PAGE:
Prince George's County School Superintendent John A. Murphy was passed over for Kentucky's top education post yesterday, leaving county school officials wondering about Murphy's plans.
Widely credited with improving the reputation and performance of the Prince George's system, Murphy announced that he was looking for a new job after his name surfaced as one of three finalists for the Kentucky commissioner of education position.
Murphy, who last spring pulled out of a lucrative 10-year contract offer amid public uproar over its cost and length, said he has been interviewing for "two or three" undisclosed school leadership posts. One of them, education consultants say, is the top job in Boston's public school system.
"It is safe to say that I will be leaving Prince George's regardless of whether I wind up in Kentucky," Murphy said earlier this week. The superintendent, who was bedridden with a foot injury, could not be reached for comment yesterday.
The Kentucky post went to Thomas C. Boysen, head of the San Diego County school system. Boysen, who will be paid $125,000 a year in the new job, is scheduled begin work on Jan. 1.
During an interview earlier this week, Murphy, who is paid $135,000 annually, said he doubted that Kentucky officials could meet his salary demands. "I gave them my numbers, and I don't think they were prepared for that."
However, Kentucky officials said salary was not a factor in their decision. "We have nothing but very high regard for Dr. Murphy," said Jack D. Foster, secretary of the state's Education and Humanities Department and a member of the six-member search committee. "My guess is that Dr. Murphy will have no problem finding another appointment."
Noting that Murphy had seemed distracted in recent weeks, several school officials said they are worried that his departure will cripple the system's ability to cope with a financial situation that has been growing more grim each week. Board members and budget analysts are trying to find ways to trim spending to offset a projected $10 million deficit without imposing layoffs or affecting classroom offerings.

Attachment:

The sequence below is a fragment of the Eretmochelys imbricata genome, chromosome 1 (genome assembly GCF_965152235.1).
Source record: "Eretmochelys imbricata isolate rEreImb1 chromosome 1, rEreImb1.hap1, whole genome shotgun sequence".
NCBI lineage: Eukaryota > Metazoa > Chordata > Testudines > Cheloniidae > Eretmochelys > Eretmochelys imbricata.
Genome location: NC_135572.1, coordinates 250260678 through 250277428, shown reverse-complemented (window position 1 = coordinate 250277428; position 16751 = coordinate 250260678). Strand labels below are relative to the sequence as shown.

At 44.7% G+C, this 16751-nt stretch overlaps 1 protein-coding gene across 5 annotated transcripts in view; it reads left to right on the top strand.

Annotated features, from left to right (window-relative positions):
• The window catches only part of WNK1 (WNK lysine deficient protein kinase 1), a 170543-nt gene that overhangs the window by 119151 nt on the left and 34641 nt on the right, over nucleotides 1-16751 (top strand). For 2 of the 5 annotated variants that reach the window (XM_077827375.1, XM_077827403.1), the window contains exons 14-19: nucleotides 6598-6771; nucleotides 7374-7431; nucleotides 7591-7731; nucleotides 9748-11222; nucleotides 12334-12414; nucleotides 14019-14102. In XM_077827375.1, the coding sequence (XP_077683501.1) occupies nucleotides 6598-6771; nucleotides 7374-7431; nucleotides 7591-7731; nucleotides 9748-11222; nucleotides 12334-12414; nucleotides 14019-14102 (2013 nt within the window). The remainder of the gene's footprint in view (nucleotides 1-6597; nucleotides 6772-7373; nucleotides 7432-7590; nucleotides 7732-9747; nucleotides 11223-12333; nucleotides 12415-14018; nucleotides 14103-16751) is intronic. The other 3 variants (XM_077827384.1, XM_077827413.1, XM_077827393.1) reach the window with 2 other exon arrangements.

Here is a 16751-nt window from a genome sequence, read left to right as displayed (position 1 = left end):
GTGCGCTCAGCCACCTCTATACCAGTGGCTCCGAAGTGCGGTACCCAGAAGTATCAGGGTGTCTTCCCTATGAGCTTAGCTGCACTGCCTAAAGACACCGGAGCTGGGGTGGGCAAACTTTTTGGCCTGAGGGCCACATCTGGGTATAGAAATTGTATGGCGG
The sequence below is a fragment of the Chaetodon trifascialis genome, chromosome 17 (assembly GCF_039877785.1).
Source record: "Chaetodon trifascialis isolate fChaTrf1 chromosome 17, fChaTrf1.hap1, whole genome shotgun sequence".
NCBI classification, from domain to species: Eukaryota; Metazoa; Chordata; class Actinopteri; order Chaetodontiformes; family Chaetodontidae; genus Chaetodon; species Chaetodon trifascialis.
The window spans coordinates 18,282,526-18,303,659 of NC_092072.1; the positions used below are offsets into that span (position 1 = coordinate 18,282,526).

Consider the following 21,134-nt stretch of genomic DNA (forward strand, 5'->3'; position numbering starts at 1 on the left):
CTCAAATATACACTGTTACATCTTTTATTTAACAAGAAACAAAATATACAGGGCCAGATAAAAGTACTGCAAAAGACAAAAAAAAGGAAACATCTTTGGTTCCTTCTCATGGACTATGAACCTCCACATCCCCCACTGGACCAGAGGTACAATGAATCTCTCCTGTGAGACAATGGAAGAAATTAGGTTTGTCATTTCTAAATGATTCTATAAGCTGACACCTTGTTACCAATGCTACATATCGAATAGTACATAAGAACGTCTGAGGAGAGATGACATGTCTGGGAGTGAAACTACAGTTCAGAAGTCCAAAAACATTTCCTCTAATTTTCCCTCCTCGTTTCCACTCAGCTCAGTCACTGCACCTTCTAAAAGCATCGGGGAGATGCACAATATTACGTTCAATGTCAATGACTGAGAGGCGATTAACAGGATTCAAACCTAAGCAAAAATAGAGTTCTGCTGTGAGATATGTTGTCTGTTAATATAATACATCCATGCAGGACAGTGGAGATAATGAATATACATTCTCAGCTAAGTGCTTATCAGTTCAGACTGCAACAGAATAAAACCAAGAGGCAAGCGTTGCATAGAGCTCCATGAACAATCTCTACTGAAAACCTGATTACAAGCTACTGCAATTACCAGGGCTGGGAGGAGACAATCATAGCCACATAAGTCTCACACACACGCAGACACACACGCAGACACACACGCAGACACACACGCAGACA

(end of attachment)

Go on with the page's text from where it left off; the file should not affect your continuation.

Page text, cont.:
But officials said they might not be able to protect jobs or education programs next year, when the system will face a deficit of at least $28 million. County Executive Parris N. Glendening told board members on Nov. 8 that the county budget shortfall will prevent him from increasing school funding by $48 million as planned to offset inflation and a surge in enrollment. Instead, the school system will get an additional $20 million. Glendening and school officials had agreed to the $48 million increase during budget projections this summer, saying that amount was needed to maintain, not improve, the quality of public education.
A $28 million shortfall is a best-case scenario, school officials said. Next year's deficit could be larger, because state legislators are considering a new funding formula that would increase school spending in less prosperous districts and reduce funds for wealthier ones.
Board members said that it will be difficult to weather tough times without stable leadership.
Murphy "has a lot of good public relations abilities, and we are going to need all the help we can get to put pressure on the county to get the money we need," said school board member Marcy C. Canavan (District 9). "This is a terrible time for us to have to think about conducting a superintendent search."
The last time the Prince George's system faced a fiscal crisis of similar proportions was in the early 1980s, when school spending was slashed after the 1978 passage of TRIM, a ballot initiative that limited property tax revenue and county spending. Board members, faced with a $30 million deficit, fired 500 teachers, eliminated most extracurricular activities and several sports programs, and drastically cut spending on textbooks and school supplies, among other cost-saving measures.